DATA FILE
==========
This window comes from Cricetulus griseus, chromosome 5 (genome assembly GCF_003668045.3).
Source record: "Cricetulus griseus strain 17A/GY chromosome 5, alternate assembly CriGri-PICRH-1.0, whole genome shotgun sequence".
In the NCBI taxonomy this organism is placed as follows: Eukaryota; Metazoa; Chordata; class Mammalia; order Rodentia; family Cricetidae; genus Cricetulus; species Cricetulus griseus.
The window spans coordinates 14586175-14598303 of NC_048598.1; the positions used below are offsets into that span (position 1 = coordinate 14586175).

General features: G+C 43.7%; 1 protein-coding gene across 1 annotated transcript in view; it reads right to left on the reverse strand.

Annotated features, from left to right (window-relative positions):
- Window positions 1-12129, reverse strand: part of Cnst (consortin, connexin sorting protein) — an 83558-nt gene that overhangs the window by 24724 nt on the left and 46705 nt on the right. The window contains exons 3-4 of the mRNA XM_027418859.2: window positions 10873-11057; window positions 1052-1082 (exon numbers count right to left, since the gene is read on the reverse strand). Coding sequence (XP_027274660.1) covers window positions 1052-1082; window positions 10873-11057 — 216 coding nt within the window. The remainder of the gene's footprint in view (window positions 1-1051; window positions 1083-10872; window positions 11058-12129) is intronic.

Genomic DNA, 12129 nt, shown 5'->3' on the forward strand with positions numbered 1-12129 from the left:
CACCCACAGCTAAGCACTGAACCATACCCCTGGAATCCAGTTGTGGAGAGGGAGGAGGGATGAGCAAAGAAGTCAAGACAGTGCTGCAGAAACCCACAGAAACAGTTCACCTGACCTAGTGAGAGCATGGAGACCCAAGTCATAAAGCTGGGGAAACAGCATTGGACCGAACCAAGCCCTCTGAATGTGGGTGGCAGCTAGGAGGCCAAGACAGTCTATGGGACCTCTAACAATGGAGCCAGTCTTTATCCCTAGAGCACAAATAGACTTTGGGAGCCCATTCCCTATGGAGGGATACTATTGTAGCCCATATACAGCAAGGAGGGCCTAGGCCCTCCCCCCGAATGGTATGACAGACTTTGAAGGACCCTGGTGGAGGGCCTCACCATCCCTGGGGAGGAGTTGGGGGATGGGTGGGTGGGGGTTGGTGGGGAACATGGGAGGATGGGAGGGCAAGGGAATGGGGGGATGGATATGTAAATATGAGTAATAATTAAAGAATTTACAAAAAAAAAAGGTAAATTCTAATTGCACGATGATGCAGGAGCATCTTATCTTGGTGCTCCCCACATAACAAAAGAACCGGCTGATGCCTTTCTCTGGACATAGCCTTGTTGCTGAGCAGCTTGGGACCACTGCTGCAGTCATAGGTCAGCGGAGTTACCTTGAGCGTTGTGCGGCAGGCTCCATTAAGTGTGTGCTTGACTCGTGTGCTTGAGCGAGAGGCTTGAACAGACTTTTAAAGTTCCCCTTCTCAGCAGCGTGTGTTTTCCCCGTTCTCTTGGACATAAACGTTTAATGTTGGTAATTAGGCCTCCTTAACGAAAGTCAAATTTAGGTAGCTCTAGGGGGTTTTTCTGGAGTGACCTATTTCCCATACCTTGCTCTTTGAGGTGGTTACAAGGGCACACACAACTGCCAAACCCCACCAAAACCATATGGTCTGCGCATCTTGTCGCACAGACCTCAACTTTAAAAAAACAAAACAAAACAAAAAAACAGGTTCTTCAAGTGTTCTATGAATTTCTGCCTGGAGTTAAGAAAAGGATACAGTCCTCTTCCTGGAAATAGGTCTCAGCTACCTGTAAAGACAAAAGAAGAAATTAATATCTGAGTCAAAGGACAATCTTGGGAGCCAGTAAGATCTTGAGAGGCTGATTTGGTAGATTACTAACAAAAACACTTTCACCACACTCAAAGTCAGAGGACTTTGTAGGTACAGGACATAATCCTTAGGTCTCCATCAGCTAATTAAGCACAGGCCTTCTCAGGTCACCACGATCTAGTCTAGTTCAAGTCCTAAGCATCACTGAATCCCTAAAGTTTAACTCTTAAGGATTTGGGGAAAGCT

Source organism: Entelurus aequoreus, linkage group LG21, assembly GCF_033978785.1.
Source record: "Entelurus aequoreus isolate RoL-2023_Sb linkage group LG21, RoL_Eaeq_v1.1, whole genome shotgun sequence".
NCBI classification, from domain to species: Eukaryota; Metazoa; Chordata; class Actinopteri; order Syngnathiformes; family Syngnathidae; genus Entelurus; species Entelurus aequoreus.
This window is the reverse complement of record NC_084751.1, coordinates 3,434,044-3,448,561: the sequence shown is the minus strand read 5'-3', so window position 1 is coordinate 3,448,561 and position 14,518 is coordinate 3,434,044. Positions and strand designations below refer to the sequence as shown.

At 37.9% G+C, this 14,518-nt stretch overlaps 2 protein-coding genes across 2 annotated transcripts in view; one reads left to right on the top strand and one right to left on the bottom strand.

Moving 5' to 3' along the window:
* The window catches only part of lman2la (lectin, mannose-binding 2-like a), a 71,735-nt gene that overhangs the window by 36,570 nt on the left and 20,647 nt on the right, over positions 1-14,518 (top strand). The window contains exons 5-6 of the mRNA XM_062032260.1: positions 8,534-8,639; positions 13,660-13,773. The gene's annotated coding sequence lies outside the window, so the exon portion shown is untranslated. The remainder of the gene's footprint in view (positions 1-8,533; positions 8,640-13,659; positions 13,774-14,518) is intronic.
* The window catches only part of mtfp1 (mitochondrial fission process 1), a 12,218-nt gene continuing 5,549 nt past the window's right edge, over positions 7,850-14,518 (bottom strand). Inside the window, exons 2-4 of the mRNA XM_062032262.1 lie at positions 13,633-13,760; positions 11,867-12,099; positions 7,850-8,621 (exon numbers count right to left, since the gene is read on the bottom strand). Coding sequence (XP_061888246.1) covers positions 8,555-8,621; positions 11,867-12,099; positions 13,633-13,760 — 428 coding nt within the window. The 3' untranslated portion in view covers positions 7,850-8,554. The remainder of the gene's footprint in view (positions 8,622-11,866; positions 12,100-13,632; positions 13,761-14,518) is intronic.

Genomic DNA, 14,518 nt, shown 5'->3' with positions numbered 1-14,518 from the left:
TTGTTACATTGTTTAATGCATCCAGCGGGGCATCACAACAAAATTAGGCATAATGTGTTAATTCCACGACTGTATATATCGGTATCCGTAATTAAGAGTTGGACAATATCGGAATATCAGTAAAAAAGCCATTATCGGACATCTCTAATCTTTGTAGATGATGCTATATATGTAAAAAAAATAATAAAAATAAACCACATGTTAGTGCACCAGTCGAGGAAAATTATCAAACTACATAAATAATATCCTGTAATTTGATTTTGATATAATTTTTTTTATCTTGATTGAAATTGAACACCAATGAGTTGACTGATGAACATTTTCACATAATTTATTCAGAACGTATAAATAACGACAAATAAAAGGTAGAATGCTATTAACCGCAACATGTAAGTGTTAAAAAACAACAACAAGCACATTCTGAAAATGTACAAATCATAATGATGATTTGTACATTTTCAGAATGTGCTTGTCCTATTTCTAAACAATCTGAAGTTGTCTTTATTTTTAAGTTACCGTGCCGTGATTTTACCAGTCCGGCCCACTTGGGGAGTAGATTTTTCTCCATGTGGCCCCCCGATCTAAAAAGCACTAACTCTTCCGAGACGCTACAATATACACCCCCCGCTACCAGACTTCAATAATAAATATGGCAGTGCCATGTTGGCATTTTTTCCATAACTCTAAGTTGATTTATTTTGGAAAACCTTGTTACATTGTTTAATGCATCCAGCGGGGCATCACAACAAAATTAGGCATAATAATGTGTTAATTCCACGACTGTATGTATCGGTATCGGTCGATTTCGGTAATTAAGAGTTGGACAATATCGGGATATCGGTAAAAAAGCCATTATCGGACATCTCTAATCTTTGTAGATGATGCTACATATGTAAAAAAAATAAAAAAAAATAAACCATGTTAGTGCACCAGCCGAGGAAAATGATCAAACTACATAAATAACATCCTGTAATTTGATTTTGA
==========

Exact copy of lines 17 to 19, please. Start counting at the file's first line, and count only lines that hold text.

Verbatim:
* The window catches only part of mtfp1 (mitochondrial fission process 1), a 12,218-nt gene continuing 5,549 nt past the window's right edge, over positions 7,850-14,518 (bottom strand). Inside the window, exons 2-4 of the mRNA XM_062032262.1 lie at positions 13,633-13,760; positions 11,867-12,099; positions 7,850-8,621 (exon numbers count right to left, since the gene is read on the bottom strand). Coding sequence (XP_061888246.1) covers positions 8,555-8,621; positions 11,867-12,099; positions 13,633-13,760 — 428 coding nt within the window. The 3' untranslated portion in view covers positions 7,850-8,554. The remainder of the gene's footprint in view (positions 8,622-11,866; positions 12,100-13,632; positions 13,761-14,518) is intronic.

Genomic DNA, 14,518 nt, shown 5'->3' with positions numbered 1-14,518 from the left:
TTGTTACATTGTTTAATGCATCCAGCGGGGCATCACAACAAAATTAGGCATAATGTGTTAATTCCACGACTGTATATATCGGTATCCGTAATTAAGAGTTGGACAATATCGGAATATCAGTAAAAAAGCCATTATCGGACATCTCTAATCTTTGTAGATGATGCTATATATGTAAAAAAAATAATAAAAATAAACCACATGTTAGTGCACCAGTCGAGGAAAATTATCAAACTACATAAATAATATCCTGTAATTTGATTTTGATATAATTTTTTTTATCTTGATTGAAATTGAACACCAATGAGTTGACTGATGAACATTTTCACATAATTTATTCAGAACGTATAAATAACGACAAATAAAAGGTAGAATGCTATTAACCGCAACATGTAAGTGTTAAAAAACAACAACAAGCACATTCTGAAAATGTACAAATCATAATGATGATTTGTACATTTTCAGAATGTGCTTGTCCTATTTCTAAACAATCTGAAGTTGTCTTTATTTTTAAGTTACCGTGCCGTGATTTTACCAGTCCGGCCCACTTGGGGAGTAGATTTTTCTCCATGTGGCCCCCCGATCTAAAAAGCACTAACTCTTCCGAGACGCTACAATATACACCCCCCGCTACCAGACTTCAATAATAAATATGGCAGTGCCATGTTGGCATTTTTTCCATAACTCTAAGTTGATTTATTTTGGAAAACCTTGTTACATTGTTTAATGCATCCAGCGGGGCATCACAACAAAATTAGGCATAATAATGTGTTAATTCCACGACTGTATGTATCGGTATCGGTCGATTTCGGTAATTAAGAGTTGGACAATATCGGGATATCGGTAAAAAAGCCATTATCGGACATCTCTAATCTTTGTAGATGATGCTACATATGTAAAAAAAATAAAAAAAAATAAACCATGTTAGTGCACCAGCCGAGGAAAATGATCAAACTACATAAATAACATCCTGTAATTTGATTTTGA